So, I decided to set up some security cameras at home.

I bought a new house last year and I decided to install some cameras to monitor the property. I tried out a couple types of consumer cameras and I didn’t like the hardware, image quality, features, or apps, and I decided to make a whole big homebrew project out of setting up a camera system. I ended up building a pretty full-featured camera system that records video 24/7 from multiple cameras and detects and records motion events and has serviceable iOS and macOS apps. Over one week of video retention is available from eight cameras, with resolutions ranging from 1080p and up, with 10 TB of storage. This post post is the first in a series, that will describe my IP camera system.

Let’s start with a high-level overall network diagram:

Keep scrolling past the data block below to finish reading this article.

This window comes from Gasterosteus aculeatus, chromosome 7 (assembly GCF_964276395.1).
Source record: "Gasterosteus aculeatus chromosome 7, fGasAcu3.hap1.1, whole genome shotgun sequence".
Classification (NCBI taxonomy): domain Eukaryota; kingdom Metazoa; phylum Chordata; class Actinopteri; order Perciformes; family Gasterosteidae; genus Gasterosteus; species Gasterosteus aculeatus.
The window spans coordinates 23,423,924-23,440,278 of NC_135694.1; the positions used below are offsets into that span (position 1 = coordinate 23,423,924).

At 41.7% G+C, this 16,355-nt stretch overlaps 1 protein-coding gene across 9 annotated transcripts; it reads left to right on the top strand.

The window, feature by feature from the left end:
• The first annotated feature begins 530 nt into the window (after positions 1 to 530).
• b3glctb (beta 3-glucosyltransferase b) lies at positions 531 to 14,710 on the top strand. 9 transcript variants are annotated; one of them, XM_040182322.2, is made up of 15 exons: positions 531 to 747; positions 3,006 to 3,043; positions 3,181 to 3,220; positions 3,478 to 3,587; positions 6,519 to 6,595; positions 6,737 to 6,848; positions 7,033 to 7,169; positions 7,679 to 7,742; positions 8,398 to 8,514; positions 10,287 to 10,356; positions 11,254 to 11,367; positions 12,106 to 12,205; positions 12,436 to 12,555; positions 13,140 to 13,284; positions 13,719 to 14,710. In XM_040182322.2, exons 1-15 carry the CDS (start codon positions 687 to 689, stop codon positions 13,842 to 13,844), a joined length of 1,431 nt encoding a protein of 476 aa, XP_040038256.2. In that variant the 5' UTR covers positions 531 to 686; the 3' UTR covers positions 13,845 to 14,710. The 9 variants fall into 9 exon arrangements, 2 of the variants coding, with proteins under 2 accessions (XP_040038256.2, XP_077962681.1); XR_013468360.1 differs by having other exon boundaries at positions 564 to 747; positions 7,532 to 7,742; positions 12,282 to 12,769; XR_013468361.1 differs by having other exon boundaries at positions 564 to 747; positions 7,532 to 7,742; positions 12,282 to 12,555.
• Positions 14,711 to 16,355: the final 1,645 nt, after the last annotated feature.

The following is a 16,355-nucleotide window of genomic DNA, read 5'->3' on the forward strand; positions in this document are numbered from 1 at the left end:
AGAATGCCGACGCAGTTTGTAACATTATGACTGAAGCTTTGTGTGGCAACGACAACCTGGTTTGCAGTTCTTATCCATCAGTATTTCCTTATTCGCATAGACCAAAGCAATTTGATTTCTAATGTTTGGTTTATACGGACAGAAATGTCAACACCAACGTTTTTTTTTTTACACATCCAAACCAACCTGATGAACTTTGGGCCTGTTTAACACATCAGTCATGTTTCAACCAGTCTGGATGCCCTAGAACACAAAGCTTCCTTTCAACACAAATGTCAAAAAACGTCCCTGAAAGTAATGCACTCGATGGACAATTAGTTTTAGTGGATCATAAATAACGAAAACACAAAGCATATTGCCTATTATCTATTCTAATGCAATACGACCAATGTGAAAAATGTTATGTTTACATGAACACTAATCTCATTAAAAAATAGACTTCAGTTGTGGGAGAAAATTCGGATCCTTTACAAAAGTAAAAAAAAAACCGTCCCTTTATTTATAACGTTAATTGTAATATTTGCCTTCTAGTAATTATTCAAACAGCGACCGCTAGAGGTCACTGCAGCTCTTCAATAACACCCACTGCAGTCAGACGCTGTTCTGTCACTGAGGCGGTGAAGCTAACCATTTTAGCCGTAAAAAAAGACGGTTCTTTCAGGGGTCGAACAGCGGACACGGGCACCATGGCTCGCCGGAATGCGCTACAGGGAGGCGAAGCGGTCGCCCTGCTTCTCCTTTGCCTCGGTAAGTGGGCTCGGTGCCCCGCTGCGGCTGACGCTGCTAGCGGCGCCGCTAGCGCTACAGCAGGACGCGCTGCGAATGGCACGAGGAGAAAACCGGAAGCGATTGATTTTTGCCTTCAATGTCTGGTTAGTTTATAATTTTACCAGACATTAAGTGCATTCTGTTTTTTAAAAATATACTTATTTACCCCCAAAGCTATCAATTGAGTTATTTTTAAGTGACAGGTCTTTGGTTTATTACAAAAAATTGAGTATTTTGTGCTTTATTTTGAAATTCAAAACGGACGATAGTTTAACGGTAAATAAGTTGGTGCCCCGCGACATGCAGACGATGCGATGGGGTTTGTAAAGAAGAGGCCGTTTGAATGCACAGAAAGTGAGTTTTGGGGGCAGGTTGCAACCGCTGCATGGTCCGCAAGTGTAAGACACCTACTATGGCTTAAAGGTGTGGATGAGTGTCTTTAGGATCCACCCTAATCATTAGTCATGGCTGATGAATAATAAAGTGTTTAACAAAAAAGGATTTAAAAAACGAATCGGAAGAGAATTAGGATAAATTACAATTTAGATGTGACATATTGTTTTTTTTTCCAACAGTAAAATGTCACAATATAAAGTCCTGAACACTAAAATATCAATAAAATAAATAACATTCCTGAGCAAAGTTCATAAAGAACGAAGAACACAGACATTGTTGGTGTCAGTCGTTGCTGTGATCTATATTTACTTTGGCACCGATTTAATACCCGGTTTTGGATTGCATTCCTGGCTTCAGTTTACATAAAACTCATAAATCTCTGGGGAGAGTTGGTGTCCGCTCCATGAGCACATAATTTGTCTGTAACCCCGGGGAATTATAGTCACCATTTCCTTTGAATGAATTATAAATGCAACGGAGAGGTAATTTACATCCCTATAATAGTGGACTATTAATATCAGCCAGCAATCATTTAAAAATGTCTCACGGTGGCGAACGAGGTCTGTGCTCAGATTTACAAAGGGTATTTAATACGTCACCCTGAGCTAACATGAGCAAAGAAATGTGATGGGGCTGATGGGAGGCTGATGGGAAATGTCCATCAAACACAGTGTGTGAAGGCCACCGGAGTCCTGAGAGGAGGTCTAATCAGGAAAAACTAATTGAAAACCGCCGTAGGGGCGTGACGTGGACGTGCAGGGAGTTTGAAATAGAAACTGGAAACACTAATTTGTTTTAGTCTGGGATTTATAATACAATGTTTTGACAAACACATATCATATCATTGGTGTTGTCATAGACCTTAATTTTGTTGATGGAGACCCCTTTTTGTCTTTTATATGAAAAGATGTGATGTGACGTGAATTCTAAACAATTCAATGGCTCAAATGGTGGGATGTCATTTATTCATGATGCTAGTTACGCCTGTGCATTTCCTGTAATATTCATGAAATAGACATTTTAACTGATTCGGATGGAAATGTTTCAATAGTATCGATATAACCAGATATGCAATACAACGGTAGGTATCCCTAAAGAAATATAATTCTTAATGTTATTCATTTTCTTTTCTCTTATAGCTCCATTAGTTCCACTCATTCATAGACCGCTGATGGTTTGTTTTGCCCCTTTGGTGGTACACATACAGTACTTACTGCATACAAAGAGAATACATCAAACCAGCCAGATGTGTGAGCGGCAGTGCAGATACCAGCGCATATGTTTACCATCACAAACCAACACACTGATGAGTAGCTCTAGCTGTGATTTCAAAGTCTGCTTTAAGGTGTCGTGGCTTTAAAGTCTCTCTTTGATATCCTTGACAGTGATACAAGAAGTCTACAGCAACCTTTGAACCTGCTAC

I wanted the network architecture to keep the cameras away from the Internet, because of the recent DDoS attacks driven by hacked cameras. I used power-over-Ethernet (POE) cameras which are powered through their network cables. I decided to use this type of camera connectivity because, cameras need wires anyway to power them, and long term, wired networks are more reliable than wireless networks. I also didn’t want the cameras to be on my home WiFi network for security and performance reasons. Finally, since the camera power comes from a central location via PoE, it can be backed up with a single UPS.

By the way, the green blocks represent a bunch of software pieces I had to build, myself, to get things to be the way that I wanted them. I learned a ton about h264 compression and gRPC along the way and had fun as well. More details to come!

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